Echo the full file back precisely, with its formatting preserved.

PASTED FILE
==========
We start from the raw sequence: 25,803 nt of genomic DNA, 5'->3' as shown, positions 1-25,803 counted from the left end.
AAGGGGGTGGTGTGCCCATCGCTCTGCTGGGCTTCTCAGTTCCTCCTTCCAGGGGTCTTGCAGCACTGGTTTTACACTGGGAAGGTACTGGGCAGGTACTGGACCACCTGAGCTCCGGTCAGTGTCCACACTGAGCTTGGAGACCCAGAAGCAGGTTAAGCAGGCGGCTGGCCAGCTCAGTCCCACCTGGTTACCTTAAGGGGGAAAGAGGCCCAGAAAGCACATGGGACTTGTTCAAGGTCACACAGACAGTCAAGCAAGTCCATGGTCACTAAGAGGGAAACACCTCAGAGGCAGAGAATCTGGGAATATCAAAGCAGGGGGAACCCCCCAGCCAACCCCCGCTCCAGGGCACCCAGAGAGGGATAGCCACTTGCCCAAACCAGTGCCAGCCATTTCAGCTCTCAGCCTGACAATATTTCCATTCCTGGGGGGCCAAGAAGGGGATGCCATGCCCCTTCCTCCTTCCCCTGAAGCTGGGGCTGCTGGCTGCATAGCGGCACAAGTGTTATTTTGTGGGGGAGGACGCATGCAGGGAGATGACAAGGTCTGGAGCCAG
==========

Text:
We start from the raw sequence: 25,803 nt of genomic DNA, 5'->3' as shown, positions 1-25,803 counted from the left end.
AAGGGGGTGGTGTGCCCATCGCTCTGCTGGGCTTCTCAGTTCCTCCTTCCAGGGGTCTTGCAGCACTGGTTTTACACTGGGAAGGTACTGGGCAGGTACTGGACCACCTGAGCTCCGGTCAGTGTCCACACTGAGCTTGGAGACCCAGAAGCAGGTTAAGCAGGCGGCTGGCCAGCTCAGTCCCACCTGGTTACCTTAAGGGGGAAAGAGGCCCAGAAAGCACATGGGACTTGTTCAAGGTCACACAGACAGTCAAGCAAGTCCATGGTCACTAAGAGGGAAACACCTCAGAGGCAGAGAATCTGGGAATATCAAAGCAGGGGGAACCCCCCAGCCAACCCCCGCTCCAGGGCACCCAGAGAGGGATAGCCACTTGCCCAAACCAGTGCCAGCCATTTCAGCTCTCAGCCTGACAATATTTCCATTCCTGGGGGGCCAAGAAGGGGATGCCATGCCCCTTCCTCCTTCCCCTGAAGCTGGGGCTGCTGGCTGCATAGCGGCACAAGTGTTATTTTGTGGGGGAGGACGCATGCAGGGAGATGACAAGGTCTGGAGCCAG